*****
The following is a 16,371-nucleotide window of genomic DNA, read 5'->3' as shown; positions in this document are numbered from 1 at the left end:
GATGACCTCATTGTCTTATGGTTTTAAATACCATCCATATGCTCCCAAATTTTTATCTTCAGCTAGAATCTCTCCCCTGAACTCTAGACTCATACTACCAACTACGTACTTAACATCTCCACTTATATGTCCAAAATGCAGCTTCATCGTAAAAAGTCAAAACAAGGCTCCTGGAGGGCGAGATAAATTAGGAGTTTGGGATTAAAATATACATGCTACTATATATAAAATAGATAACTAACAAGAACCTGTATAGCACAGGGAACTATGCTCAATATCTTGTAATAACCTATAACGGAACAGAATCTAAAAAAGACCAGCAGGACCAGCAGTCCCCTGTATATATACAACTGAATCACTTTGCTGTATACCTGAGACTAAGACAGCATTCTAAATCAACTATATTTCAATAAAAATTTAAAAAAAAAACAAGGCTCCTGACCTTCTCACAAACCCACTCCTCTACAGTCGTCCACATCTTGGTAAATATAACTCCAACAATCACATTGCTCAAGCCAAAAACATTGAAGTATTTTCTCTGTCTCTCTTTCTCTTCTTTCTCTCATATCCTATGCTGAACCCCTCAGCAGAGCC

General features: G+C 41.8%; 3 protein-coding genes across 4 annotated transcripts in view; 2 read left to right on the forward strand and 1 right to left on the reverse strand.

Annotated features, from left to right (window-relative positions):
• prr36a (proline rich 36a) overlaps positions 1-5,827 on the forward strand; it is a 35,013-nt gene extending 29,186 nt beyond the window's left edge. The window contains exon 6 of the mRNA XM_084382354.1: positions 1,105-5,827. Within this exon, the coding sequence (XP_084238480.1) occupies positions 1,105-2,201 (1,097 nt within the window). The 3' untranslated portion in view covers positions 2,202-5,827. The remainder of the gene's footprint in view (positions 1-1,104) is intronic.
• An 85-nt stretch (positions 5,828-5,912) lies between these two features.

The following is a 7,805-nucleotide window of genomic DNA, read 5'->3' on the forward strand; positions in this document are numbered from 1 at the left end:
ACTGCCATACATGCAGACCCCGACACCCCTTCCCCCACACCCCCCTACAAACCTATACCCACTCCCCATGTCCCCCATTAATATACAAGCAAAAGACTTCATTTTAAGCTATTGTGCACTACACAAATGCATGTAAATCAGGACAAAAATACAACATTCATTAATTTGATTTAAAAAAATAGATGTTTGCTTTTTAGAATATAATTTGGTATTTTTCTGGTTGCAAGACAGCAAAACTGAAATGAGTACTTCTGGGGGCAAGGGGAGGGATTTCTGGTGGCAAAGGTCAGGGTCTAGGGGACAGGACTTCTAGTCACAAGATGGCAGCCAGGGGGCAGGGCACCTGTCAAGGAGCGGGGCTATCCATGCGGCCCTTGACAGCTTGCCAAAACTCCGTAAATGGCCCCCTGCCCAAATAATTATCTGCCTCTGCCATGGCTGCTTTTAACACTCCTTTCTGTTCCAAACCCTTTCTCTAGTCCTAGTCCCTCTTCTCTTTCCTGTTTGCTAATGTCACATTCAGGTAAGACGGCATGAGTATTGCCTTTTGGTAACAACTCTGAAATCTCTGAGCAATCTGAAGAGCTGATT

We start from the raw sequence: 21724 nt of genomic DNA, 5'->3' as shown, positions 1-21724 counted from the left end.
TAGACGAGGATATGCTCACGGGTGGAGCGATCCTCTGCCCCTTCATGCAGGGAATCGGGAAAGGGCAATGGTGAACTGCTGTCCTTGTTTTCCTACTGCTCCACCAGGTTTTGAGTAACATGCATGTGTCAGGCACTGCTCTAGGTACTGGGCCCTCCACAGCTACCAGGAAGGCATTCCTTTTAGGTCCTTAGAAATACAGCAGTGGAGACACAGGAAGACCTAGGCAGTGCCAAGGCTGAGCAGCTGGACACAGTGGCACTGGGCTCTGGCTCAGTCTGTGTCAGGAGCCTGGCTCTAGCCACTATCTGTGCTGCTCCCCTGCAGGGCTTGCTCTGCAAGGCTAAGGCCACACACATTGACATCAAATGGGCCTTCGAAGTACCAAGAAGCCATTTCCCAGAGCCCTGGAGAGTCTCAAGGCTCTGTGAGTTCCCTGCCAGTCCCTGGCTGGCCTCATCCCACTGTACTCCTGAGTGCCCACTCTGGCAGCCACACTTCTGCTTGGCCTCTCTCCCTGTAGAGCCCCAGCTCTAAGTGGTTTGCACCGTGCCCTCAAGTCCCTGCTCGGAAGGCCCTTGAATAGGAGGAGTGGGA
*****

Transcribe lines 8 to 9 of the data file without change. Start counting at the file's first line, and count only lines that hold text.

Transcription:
ACTGCCATACATGCAGACCCCGACACCCCTTCCCCCACACCCCCCTACAAACCTATACCCACTCCCCATGTCCCCCATTAATATACAAGCAAAAGACTTCATTTTAAGCTATTGTGCACTACACAAATGCATGTAAATCAGGACAAAAATACAACATTCATTAATTTGATTTAAAAAAATAGATGTTTGCTTTTTAGAATATAATTTGGTATTTTTCTGGTTGCAAGACAGCAAAACTGAAATGAGTACTTCTGGGGGCAAGGGGAGGGATTTCTGGTGGCAAAGGTCAGGGTCTAGGGGACAGGACTTCTAGTCACAAGATGGCAGCCAGGGGGCAGGGCACCTGTCAAGGAGCGGGGCTATCCATGCGGCCCTTGACAGCTTGCCAAAACTCCGTAAATGGCCCCCTGCCCAAATAATTATCTGCCTCTGCCATGGCTGCTTTTAACACTCCTTTCTGTTCCAAACCCTTTCTCTAGTCCTAGTCCCTCTTCTCTTTCCTGTTTGCTAATGTCACATTCAGGTAAGACGGCATGAGTATTGCCTTTTGGTAACAACTCTGAAATCTCTGAGCAATCTGAAGAGCTGATT

We start from the raw sequence: 21724 nt of genomic DNA, 5'->3' as shown, positions 1-21724 counted from the left end.